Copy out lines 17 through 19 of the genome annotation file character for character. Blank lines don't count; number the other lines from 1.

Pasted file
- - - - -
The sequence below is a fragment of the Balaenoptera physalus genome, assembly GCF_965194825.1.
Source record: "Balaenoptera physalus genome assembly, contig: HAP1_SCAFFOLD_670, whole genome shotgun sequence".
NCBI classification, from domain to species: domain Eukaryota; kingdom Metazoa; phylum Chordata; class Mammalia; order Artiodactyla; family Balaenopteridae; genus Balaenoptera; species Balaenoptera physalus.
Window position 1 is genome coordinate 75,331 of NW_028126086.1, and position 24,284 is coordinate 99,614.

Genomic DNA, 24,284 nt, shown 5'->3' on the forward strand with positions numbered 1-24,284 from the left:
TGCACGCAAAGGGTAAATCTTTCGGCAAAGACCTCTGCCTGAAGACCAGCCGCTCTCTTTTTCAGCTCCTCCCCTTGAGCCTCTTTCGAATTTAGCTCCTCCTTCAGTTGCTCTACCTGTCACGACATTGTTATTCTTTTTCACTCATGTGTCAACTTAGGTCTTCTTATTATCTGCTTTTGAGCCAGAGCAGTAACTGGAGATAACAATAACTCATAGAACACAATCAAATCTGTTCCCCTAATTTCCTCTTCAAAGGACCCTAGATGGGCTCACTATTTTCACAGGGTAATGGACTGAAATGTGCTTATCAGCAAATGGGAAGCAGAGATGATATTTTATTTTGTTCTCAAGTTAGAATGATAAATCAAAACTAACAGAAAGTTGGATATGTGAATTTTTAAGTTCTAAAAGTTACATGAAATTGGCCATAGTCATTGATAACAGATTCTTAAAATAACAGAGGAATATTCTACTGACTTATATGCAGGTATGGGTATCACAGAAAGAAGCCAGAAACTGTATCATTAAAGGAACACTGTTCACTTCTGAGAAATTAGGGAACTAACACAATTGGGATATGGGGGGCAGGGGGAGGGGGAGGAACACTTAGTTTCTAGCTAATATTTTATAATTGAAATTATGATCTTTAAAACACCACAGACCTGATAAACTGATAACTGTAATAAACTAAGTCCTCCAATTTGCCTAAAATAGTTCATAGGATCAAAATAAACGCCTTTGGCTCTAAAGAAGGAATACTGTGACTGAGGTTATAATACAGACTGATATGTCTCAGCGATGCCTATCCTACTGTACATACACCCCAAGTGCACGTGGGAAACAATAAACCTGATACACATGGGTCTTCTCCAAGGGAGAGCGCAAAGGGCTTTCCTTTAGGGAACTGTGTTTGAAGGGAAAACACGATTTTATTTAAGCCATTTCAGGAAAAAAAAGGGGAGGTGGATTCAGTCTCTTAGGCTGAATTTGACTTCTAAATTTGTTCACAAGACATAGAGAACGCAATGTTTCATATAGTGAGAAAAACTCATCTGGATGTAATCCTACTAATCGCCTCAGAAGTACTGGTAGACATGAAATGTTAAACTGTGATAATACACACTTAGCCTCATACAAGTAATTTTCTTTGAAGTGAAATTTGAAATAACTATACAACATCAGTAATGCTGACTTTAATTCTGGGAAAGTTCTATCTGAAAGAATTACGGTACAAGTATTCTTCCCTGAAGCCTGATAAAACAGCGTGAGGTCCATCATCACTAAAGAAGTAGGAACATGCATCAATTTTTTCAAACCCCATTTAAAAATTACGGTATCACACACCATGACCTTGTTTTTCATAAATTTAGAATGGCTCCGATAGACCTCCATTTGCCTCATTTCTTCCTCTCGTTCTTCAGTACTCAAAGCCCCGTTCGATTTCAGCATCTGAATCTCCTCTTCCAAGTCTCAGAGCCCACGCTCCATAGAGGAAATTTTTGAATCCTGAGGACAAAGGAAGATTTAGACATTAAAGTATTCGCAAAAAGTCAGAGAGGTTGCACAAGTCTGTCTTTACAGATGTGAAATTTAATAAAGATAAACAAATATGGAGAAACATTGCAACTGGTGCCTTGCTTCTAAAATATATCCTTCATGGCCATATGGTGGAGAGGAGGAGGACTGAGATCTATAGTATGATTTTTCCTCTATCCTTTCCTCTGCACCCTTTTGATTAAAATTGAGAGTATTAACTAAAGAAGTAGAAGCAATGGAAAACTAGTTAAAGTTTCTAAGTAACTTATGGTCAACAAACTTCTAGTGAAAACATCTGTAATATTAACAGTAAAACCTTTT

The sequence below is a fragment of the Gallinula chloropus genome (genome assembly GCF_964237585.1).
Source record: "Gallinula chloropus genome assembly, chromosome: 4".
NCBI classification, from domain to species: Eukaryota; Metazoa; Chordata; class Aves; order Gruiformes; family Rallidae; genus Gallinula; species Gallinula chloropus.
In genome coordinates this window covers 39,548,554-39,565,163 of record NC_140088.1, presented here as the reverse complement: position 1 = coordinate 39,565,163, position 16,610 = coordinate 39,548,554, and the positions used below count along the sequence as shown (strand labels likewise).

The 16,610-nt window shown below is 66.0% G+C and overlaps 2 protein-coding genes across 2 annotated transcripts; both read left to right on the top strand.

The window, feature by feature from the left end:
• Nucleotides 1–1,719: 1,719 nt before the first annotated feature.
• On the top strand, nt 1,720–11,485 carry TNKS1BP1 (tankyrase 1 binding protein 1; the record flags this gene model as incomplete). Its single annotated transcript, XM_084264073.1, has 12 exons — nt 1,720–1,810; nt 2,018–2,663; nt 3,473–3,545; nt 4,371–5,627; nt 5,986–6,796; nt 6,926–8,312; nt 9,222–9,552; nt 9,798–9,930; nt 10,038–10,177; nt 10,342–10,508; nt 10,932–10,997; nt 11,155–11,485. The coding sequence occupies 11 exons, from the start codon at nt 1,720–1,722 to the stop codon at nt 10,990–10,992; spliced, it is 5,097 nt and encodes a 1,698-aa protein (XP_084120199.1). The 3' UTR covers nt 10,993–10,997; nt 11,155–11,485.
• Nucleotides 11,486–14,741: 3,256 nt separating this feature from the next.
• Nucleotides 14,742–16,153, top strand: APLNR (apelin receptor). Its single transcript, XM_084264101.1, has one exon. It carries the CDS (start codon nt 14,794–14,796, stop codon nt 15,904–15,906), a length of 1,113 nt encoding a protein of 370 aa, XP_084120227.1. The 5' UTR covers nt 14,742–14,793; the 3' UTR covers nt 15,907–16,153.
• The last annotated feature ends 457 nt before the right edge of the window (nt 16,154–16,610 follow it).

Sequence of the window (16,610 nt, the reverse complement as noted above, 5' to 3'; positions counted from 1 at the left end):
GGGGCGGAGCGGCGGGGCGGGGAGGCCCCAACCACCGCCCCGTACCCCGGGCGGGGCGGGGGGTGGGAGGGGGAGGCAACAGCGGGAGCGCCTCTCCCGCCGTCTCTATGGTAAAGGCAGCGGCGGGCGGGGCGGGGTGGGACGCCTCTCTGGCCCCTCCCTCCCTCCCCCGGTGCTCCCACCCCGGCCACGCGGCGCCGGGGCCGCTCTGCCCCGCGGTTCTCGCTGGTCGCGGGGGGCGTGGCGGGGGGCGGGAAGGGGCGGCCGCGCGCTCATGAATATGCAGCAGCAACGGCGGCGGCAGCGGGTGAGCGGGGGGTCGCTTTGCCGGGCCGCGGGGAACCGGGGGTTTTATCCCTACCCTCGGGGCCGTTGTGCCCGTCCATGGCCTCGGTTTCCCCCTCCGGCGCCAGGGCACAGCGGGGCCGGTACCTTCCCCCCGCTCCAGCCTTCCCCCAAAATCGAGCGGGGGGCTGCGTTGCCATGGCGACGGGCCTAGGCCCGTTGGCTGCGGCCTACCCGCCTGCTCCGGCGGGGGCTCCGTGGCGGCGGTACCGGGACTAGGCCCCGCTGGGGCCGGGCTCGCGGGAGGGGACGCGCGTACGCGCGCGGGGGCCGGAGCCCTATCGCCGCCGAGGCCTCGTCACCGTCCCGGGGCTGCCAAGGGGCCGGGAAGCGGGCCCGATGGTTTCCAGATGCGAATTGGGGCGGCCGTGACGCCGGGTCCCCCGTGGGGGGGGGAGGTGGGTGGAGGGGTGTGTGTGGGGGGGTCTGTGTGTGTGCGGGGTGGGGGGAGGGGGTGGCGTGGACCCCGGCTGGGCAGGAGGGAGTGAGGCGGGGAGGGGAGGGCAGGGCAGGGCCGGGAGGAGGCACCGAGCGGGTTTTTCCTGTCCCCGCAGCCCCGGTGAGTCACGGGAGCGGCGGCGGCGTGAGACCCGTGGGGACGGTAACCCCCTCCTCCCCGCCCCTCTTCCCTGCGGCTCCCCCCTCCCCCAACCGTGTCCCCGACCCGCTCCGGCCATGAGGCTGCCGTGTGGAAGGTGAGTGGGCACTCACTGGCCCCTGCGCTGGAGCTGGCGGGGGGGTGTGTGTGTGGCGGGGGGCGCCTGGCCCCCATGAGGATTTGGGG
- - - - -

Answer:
• The last annotated feature ends 457 nt before the right edge of the window (nt 16,154–16,610 follow it).

Sequence of the window (16,610 nt, the reverse complement as noted above, 5' to 3'; positions counted from 1 at the left end):
GGGGCGGAGCGGCGGGGCGGGGAGGCCCCAACCACCGCCCCGTACCCCGGGCGGGGCGGGGGGTGGGAGGGGGAGGCAACAGCGGGAGCGCCTCTCCCGCCGTCTCTATGGTAAAGGCAGCGGCGGGCGGGGCGGGGTGGGACGCCTCTCTGGCCCCTCCCTCCCTCCCCCGGTGCTCCCACCCCGGCCACGCGGCGCCGGGGCCGCTCTGCCCCGCGGTTCTCGCTGGTCGCGGGGGGCGTGGCGGGGGGCGGGAAGGGGCGGCCGCGCGCTCATGAATATGCAGCAGCAACGGCGGCGGCAGCGGGTGAGCGGGGGGTCGCTTTGCCGGGCCGCGGGGAACCGGGGGTTTTATCCCTACCCTCGGGGCCGTTGTGCCCGTCCATGGCCTCGGTTTCCCCCTCCGGCGCCAGGGCACAGCGGGGCCGGTACCTTCCCCCCGCTCCAGCCTTCCCCCAAAATCGAGCGGGGGGCTGCGTTGCCATGGCGACGGGCCTAGGCCCGTTGGCTGCGGCCTACCCGCCTGCTCCGGCGGGGGCTCCGTGGCGGCGGTACCGGGACTAGGCCCCGCTGGGGCCGGGCTCGCGGGAGGGGACGCGCGTACGCGCGCGGGGGCCGGAGCCCTATCGCCGCCGAGGCCTCGTCACCGTCCCGGGGCTGCCAAGGGGCCGGGAAGCGGGCCCGATGGTTTCCAGATGCGAATTGGGGCGGCCGTGACGCCGGGTCCCCCGTGGGGGGGGGAGGTGGGTGGAGGGGTGTGTGTGGGGGGGTCTGTGTGTGTGCGGGGTGGGGGGAGGGGGTGGCGTGGACCCCGGCTGGGCAGGAGGGAGTGAGGCGGGGAGGGGAGGGCAGGGCAGGGCCGGGAGGAGGCACCGAGCGGGTTTTTCCTGTCCCCGCAGCCCCGGTGAGTCACGGGAGCGGCGGCGGCGTGAGACCCGTGGGGACGGTAACCCCCTCCTCCCCGCCCCTCTTCCCTGCGGCTCCCCCCTCCCCCAACCGTGTCCCCGACCCGCTCCGGCCATGAGGCTGCCGTGTGGAAGGTGAGTGGGCACTCACTGGCCCCTGCGCTGGAGCTGGCGGGGGGGTGTGTGTGTGGCGGGGGGCGCCTGGCCCCCATGAGGATTTGGGG